St George shunned and refused to believe in paganism and idolatry, which is unfortunately, associated much with modern day Christianity and it is for this reason that, if St George was alive today, he would most likely find idolising ʿĪsā (ʿalayhi al-Salām) a strange practice indeed, and would, conversely, find familiarity with the teachings of Islām.

This is priceless as they go on to say:

Being of Turkish and Palestinian Arab descent, he would have been the perfect captain for the Gaza Flotilla, the Mavi Marmara (the Turkish ship which sought to break the siege of Gaza in 2010) and he would no doubt champion the cause of his fellow natives against their tyrannical and oppressive rulers, the Zionist entity of Israel.

St George’s sword was called Ascalon. Credit: thepalacelibrary.com

 There is a particularly delightful irony of far right groups in the UK venerating him as a saint. Sometimes the extent of racists’ stupidity is nothing short of hilarious to onlookers. They erroneously claim to be the true heirs of St George, but it is clear that if St George was alive today, they would reject him, call him a foreigner, and tell him to go back to his own country. In fact, if they saw him drowning in the Mediterranean Sea like 800+ poor souls recently, then they would have probably also called him a ‘cockroach’ and refused to rescue him.

There is so much information around about St. George it’s hard to tell fact from fiction.  The episode of St. George and the Dragon was clearly a legend  brought back with the Crusaders to Britain. I have no idea how the Arabs make him a ‘Palestinian’ though

Interestingly in the medieval romances, the lance with which St George slew the dragon was called Ascalon, named after the city of Ashkelon, in what is now the State of Israel..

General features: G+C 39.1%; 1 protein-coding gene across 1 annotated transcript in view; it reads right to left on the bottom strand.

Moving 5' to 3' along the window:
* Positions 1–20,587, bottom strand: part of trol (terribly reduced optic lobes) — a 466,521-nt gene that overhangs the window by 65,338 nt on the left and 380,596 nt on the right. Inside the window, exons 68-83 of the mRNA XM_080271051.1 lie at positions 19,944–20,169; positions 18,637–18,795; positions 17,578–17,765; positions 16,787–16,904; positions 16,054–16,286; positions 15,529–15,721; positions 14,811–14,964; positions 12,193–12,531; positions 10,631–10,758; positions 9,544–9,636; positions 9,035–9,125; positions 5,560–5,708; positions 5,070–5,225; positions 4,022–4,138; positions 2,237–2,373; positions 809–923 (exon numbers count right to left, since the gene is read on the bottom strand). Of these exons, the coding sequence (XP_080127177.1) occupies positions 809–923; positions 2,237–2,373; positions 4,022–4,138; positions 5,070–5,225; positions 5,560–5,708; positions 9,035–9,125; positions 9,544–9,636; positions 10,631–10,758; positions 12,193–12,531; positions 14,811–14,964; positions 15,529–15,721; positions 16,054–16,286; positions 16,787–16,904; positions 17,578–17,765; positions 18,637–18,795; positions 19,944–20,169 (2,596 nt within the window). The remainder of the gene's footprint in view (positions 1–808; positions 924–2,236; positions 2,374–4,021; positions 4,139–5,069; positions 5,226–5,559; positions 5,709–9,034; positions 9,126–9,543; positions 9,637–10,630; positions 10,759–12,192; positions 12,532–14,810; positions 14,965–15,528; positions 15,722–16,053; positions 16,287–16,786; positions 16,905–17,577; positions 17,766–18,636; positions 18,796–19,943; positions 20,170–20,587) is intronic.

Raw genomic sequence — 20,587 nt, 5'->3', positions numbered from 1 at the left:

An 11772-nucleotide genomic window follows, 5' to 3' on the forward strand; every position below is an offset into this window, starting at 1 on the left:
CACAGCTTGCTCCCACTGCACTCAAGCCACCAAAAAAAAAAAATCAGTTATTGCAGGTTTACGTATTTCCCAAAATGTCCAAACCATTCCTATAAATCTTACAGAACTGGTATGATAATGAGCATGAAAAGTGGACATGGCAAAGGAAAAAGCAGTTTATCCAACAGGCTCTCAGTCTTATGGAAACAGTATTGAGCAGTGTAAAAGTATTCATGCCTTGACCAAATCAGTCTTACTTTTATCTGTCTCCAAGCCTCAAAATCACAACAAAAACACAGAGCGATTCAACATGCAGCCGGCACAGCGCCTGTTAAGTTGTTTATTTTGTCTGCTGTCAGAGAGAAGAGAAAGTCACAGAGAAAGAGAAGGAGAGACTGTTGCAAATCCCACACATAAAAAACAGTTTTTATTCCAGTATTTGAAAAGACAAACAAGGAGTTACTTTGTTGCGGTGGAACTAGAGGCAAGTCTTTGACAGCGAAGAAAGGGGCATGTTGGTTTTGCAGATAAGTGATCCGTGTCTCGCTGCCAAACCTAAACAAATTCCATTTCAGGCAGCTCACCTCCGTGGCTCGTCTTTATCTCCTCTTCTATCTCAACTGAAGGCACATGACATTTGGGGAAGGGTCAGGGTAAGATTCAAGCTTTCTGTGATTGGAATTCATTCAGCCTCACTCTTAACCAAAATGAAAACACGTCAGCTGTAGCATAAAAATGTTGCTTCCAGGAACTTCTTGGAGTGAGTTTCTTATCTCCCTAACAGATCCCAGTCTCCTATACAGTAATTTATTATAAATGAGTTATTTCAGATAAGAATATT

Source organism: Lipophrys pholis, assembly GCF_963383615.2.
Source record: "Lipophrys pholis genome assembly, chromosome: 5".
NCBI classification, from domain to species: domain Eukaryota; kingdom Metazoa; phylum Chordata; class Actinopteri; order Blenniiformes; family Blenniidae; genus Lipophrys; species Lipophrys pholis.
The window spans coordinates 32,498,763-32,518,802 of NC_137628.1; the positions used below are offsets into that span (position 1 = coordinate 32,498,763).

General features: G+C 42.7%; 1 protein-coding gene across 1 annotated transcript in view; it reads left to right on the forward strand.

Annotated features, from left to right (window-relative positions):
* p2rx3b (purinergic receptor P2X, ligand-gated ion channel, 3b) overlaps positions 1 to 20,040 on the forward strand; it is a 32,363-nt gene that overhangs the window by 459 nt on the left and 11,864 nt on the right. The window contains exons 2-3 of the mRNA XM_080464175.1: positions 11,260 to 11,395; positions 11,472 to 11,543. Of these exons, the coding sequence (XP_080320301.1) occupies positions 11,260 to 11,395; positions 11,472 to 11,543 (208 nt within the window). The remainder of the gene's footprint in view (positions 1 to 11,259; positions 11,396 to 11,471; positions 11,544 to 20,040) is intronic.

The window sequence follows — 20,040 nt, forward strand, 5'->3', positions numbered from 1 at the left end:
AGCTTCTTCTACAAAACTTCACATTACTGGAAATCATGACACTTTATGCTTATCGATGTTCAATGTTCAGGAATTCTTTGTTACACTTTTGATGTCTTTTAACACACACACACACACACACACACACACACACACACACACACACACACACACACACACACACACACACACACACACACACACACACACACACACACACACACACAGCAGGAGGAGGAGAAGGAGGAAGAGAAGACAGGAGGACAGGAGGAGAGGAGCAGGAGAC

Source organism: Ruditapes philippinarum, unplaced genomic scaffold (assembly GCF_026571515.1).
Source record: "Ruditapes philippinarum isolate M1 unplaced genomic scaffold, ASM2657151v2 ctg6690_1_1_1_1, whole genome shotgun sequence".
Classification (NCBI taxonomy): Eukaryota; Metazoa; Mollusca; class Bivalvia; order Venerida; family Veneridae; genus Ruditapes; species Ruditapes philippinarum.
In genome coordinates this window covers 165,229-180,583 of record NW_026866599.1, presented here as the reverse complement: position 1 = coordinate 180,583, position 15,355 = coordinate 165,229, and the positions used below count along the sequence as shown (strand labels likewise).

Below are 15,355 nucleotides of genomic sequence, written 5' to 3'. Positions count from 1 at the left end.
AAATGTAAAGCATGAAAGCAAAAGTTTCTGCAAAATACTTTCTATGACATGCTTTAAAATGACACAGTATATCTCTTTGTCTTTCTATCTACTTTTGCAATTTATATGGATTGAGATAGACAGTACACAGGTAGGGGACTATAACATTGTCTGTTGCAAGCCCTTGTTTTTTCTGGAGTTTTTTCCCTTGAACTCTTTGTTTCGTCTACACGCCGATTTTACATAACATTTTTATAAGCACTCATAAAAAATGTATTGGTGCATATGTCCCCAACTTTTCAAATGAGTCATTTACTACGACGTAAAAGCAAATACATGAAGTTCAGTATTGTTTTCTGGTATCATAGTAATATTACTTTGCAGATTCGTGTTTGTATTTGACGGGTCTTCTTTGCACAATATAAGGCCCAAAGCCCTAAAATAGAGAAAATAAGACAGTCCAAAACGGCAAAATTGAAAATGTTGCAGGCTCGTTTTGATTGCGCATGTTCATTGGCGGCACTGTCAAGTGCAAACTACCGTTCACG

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9 comments

  1. “Palestinians came into being on June 4th 1967”

    I think that’s a tad early. I don’t think they claimed the label “Palestinian” until well into the 1970s.

    I know that the JPA (Joint Palestine Appeal) in England didn’t rename itself to Joint Israel Appeal (now United Jewish Israel Appeal) until 1973.

    “Former names
    United Palestine Appeal (created 1944) | Joint Palestine Appeal (created 1947) | Joint Israel Appeal (from 1973-1996)”

    Reference: http://powerbase.info/index.php/United_Jewish_Israel_Appeal#Former_names

  2. That’s the official date on every website. It was after the 6-day war in ’67.
    The term was coined in Moscow in 1964, when the Soviets wrote the pre-amble for the PLO Constitution.

    Walid Shoebat said ““Why is it that on June 4th 1967 I was a Jordanian and overnight I became a Palestinian?”
    “We considered ourselves Jordanian until the Jews returned to Jerusalem. Then all of the sudden we were Palestinians — they removed the star from the Jordanian flag and all at once we had a Palestinian flag.”

    http://www.targetofopportunity.com/palestinian_truth.htm
    http://www.nysun.com/opinion/when-the-arabs-themselves-denied-there-was/87607/
    The Arabs only started using the title, at the behest of Yasser Arafat, after their defeat in the war of 1967.
    http://www.wildolive.co.uk/who%20are%20palestinians.htm

    http://factsandlogic.org/hotline_archive/FLAME_hotline_022613.html

  3. Muslims adopting Christian and Jewish ‘saints’ as their own is hardly new. The Koran is full of them.

  4. As we speak Wikipedia is considering adding St. George to the infobox of notable Palestinians (see Talk:Palestinians). Small world.

  5. Jan Poddebsky

    I met a couple of proselytisers for Islam on campus at Sydney Uni who taught that Islam predates Judaism and Christianity. Mind you they didn’t know what proselytise meant either.

    • Well they do say we are all Muslim. When people convert they call it “reverting” for that very reason.

      • Jan Poddebsky

        That explains a lot. Slezak woke up one morning and discovered he was a Muslim!

  6. Extraordinary leap of logic to suggest that a Greek Christian, who lived way before Islam was dreamed up, could possibly be a Palestinian. Mind you, logic was never a strong feature of propagandists, who rely on emotion and distortion rather than facts on the ground.

    Shirlee, it’s interesting that Islam believes it’s the final and perfect revelation, so we are all Muslims. They believe Abraham was a Muslim and all the prophets. Islam is certainly far more recent than Judaism and Christianity, but if we use that criterion, that the later the religion, the more true it is, we would all adopt Scientology, which is even more recent.